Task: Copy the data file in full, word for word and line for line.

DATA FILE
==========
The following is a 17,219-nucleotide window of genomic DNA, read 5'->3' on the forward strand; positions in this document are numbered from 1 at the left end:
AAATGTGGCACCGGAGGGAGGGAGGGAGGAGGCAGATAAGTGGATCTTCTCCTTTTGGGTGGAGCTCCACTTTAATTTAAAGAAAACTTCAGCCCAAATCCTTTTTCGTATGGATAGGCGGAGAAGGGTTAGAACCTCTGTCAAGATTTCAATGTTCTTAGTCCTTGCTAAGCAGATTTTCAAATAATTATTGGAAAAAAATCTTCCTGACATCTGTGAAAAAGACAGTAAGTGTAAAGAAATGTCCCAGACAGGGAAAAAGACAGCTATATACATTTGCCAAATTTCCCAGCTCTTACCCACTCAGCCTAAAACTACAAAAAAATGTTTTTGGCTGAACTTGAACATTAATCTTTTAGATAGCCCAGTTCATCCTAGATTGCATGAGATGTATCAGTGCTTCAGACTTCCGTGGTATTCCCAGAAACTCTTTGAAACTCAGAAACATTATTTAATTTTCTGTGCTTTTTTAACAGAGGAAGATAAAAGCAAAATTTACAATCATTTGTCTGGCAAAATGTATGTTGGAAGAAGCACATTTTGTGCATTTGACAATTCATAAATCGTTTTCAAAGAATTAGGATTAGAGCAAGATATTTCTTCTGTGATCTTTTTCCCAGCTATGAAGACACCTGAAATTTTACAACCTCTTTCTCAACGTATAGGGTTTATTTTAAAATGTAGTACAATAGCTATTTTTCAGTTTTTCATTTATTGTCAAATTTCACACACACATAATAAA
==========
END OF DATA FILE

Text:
The following is a 17,219-nucleotide window of genomic DNA, read 5'->3' on the forward strand; positions in this document are numbered from 1 at the left end:
AAATGTGGCACCGGAGGGAGGGAGGGAGGAGGCAGATAAGTGGATCTTCTCCTTTTGGGTGGAGCTCCACTTTAATTTAAAGAAAACTTCAGCCCAAATCCTTTTTCGTATGGATAGGCGGAGAAGGGTTAGAACCTCTGTCAAGATTTCAATGTTCTTAGTCCTTGCTAAGCAGATTTTCAAATAATTATTGGAAAAAAATCTTCCTGACATCTGTGAAAAAGACAGTAAGTGTAAAGAAATGTCCCAGACAGGGAAAAAGACAGCTATATACATTTGCCAAATTTCCCAGCTCTTACCCACTCAGCCTAAAACTACAAAAAAATGTTTTTGGCTGAACTTGAACATTAATCTTTTAGATAGCCCAGTTCATCCTAGATTGCATGAGATGTATCAGTGCTTCAGACTTCCGTGGTATTCCCAGAAACTCTTTGAAACTCAGAAACATTATTTAATTTTCTGTGCTTTTTTAACAGAGGAAGATAAAAGCAAAATTTACAATCATTTGTCTGGCAAAATGTATGTTGGAAGAAGCACATTTTGTGCATTTGACAATTCATAAATCGTTTTCAAAGAATTAGGATTAGAGCAAGATATTTCTTCTGTGATCTTTTTCCCAGCTATGAAGACACCTGAAATTTTACAACCTCTTTCTCAACGTATAGGGTTTATTTTAAAATGTAGTACAATAGCTATTTTTCAGTTTTTCATTTATTGTCAAATTTCACACACACATAATAAA